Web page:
A transport body has claimed one of the north’s best-loved and iconic railway lines has been neglected for decades.
Members of the Lochaber Transport Forum believe the West Highland Line gets “cast-offs” from the rest of the network – and have even dubbed it the “Cinderella” line.
They claim that investment in high-speed trains and new stations is happening elsewhere in the region, but “very little” is being done to the line, which shot to fame thanks to its starring role in the Harry Potter films.
Brian Murphy, chairman of the forum, said: “The West Highland line really is the Cinderella line. Inverness is getting high speed trains and investment is being made to other routes, such as the Far North Line and the Highland mainline, with improvements and new
“This line gets nothing. It is a lovely scenic route and lots of people want to travel on it, but there are not sufficient services, trains are cancelled and no information is given to passengers waiting at the stations.
“It’s just a shambles and we are fed up with it.”
The West Highland Line links Mallaig, Fort William and Oban with Glasgow.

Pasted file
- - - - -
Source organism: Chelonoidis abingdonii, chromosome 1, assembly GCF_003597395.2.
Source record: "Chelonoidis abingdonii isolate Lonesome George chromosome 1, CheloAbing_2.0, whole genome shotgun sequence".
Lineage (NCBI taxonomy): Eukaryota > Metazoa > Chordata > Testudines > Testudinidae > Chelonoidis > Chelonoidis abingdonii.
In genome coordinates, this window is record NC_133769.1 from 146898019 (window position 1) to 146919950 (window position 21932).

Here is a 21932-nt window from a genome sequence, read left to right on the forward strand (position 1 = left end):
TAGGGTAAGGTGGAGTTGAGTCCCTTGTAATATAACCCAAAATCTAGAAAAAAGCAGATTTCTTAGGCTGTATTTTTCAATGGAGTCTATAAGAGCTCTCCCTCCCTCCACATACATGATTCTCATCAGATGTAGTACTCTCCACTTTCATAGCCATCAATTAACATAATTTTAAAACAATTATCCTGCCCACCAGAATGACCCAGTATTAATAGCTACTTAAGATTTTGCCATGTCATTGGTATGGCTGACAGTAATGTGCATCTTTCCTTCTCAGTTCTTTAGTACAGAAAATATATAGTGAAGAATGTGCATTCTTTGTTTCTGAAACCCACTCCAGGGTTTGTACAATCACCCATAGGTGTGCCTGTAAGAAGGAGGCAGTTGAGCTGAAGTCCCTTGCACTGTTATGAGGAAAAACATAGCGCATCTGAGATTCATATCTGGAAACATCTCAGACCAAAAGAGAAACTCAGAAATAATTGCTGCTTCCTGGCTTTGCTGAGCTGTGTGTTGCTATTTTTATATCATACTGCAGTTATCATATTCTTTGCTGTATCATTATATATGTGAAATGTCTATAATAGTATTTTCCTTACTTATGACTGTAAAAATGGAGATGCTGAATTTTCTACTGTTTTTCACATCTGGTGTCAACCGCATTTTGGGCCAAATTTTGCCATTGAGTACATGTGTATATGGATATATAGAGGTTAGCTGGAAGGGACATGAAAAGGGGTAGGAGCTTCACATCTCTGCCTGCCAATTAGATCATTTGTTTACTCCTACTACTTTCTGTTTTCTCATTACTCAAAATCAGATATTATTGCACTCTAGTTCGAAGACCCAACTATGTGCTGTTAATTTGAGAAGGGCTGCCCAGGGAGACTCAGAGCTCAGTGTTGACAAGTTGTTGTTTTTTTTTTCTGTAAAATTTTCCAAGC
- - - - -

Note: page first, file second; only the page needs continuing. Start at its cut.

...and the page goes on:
Forum member, Arthur Cowie of the Lochaber Disability Access Panel, said: “It takes five and a half hours to travel from Glasgow to Mallaig.
“Often people want to connect with ferries, but if trains are cancelled they are stuck. Local crews are really brilliant and try to help as much as they can, but we need a decent transport network as it will bring more prosperity to villages along the route.
“Hitrans, the Highland and Islands Transport Partnership, has an important role in planning public transport services and it is ignoring the West Highland Line. They give plenty to other areas, but very little here.
“This line has been neglected for decades.”
But Frank Roach, manager of Hitrans, said that recent studies had shown there was “no case” for further investment on the line – but said timetable changes were being brought in to better serve the local area.
He said: “Network Rail’s Scotland Route Study examined forecast growth to 2043 and found no case for enhancing the infrastructure unlike the Far North Line.
“However we do believe that there is case for timetable changes and additional services to Fort William and propose to do some work. From May 19, the West Highland trains will be dedicated to the route, no longer being shared with Glasgow local services, so there will
be an opportunity to look at the service pattern.
“We share concerns about cancellations at Mallaig due to driver shortages, but the additional driver taken on by ScotRail has already had an impact.”
He added that the West Highland Line had benefitted from the shared £26million radio signalling upgrade with lines north of Inverness earlier this year.